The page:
It is integral you pass your credit check, otherwise the mortgage provider will not go ahead with your application for a home loan. If you do fail, you will have to look for another mortgage deal and apply again, hoping you will pass the test this time.

After this, you will get your mortgage offer and then you will be able to encourage your solicitors to get the ball rolling on the exchange of contracts for your new property.



Finance articles

  • How to save money on your household expenses

    Running a household is extremely expensive and you may find all the money you earn goes straight back out on bills after payday. However, if you want to leave a little extra for you to enjoy yourself, read on to find out some tips on saving money on your household expenses.

  • What to consider when taking out a mortgage

    Buying a home is one of the most stressful things you can do. However, being a homeowner is incredibly rewarding and a great investment for the future. So, if you're considering buying a property and want to know what you should think about when taking out a mortgage, read on.

  • What to look for when choosing a loan

    From paying down debt to funding a large purchase, borrowing is something many of us will need to do from time to time in order to get some extra money when our own finances won't stretch that far. In times like this, a loan could be the best way of securing the cash you need.

  • How to choose the best savings account

    With so much choice out there, you might be put off opening a savings account, in spite of your best interests, because it is simply so confusing. However, it really is worthwhile putting your cash in such a vehicle, whatever you are saving for.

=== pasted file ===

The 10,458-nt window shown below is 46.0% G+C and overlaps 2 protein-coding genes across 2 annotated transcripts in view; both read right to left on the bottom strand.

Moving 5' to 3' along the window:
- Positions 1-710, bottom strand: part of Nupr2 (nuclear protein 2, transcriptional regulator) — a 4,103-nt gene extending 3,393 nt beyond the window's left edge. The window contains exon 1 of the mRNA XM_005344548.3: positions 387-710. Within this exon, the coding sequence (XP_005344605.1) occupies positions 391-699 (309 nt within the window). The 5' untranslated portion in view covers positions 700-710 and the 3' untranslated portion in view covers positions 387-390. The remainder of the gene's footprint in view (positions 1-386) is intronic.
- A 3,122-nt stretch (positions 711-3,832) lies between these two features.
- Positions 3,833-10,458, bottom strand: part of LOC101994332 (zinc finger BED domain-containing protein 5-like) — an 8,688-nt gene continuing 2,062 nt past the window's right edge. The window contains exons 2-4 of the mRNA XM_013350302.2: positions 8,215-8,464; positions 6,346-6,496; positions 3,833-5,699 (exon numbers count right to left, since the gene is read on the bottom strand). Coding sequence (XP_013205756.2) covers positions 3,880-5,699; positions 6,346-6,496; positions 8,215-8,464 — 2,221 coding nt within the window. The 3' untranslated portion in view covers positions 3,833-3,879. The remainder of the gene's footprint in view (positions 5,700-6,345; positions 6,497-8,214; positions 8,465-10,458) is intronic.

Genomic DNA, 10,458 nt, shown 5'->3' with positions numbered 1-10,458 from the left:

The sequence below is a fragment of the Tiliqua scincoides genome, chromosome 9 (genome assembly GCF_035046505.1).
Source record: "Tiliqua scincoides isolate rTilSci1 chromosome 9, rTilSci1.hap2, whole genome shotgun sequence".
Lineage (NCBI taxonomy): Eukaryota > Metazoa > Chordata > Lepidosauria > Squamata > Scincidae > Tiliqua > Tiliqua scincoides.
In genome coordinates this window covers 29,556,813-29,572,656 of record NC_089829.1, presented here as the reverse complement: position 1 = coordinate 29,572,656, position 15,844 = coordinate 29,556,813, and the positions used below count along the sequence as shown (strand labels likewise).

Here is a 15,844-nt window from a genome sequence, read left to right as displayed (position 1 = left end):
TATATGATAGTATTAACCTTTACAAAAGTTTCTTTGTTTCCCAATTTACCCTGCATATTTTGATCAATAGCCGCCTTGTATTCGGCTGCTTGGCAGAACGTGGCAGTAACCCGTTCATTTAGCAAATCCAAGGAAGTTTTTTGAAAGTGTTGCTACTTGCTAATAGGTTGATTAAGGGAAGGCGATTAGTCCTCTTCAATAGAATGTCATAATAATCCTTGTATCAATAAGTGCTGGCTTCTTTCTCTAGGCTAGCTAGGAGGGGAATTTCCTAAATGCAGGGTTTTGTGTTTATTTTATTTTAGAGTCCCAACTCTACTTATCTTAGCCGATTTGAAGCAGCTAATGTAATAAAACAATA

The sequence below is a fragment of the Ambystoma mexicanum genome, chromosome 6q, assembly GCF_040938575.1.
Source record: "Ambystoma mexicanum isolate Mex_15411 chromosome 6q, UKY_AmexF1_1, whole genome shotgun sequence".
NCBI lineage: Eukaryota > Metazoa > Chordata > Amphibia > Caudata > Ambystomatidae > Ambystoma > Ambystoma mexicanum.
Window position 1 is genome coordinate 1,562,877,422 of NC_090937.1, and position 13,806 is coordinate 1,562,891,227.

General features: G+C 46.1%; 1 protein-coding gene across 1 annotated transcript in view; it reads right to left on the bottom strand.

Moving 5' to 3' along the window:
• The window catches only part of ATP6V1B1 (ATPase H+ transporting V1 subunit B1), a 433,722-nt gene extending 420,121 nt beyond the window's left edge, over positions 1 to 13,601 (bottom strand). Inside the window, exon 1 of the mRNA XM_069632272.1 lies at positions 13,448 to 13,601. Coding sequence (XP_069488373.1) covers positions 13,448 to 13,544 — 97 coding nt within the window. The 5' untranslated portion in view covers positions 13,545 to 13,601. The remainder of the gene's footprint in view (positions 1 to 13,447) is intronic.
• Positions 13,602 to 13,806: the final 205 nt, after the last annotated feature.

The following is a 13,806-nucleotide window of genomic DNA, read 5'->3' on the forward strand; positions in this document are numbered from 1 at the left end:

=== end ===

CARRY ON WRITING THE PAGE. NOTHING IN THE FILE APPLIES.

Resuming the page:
• How to get started in stocks and shares trading

    The world of stocks and shares can appear to be very complicated to people who are unfamiliar with it. However, once you learn the ins and outs of the markets, you'll be in a position to confidently take part in trading and could boost your finances as a result.

View More Articles

Related stories

4.4m UK adults financially supported by their parents

Adult children still rely financially on parents

Around 4.4 million adults in Britain are turning to the Bank of Mum and Dad for financial support, research by LV= shows.

Austerity and low interest rates mean Brits saving less

Brits saving less as wallets remain squeezed

Belt-tightening Brits are saving 13 per cent less than a year ago, with one in four people saving nothing at all, latest research shows.

Bad credit? Here's how you can tackle it!

 Bad credit can affect all kinds of people, for different reasons.

Bad credit can affect all kinds of people, for different reasons.

Brits need an extra £7,000 a year to live well, study shows

Extra cash would be welcomed by many Brits

People in the UK feel they need an extra £7,236 a year to live happily and comfortably, latest research by Aviva suggests.

Barclays cuts lending rates and launches zero fee mortgage

Barclays trims range of fixed mortgage rates

Barclays has today cut the interest rates on a selection of fixed rate mortgages and introduced a new home loan deal with no application fee.

Halifax launches Home Finder app

Free Home Finder app launches today

The Halifax has released a one-stop house hunter app, combining a property search engine, mortgage calculators, local area information and homebuyer guides.

Santander launches Newbuy mortgages

NewBuy mortgages at Santander

Santander has unveiled a range of NewBuy mortgages designed to help borrowers trying to get their first step on the property ladder.

Nationwide boosts mortgage lending by 44%

Nationwide lifts home loans by 44%

Nationwide increased its mortgage lending by 44 per cent last year, raising the number of mortgages for first time buyers.

Newsletter sign up


In addition to the weekly newsletter, which areas of finance would you like to hear from us about:

Tick this box if you would like us to send you promotions from carefully selected third parties.

By signing-up you agree to the terms of use and privacy policy.

sign-up button

Get the latest information on: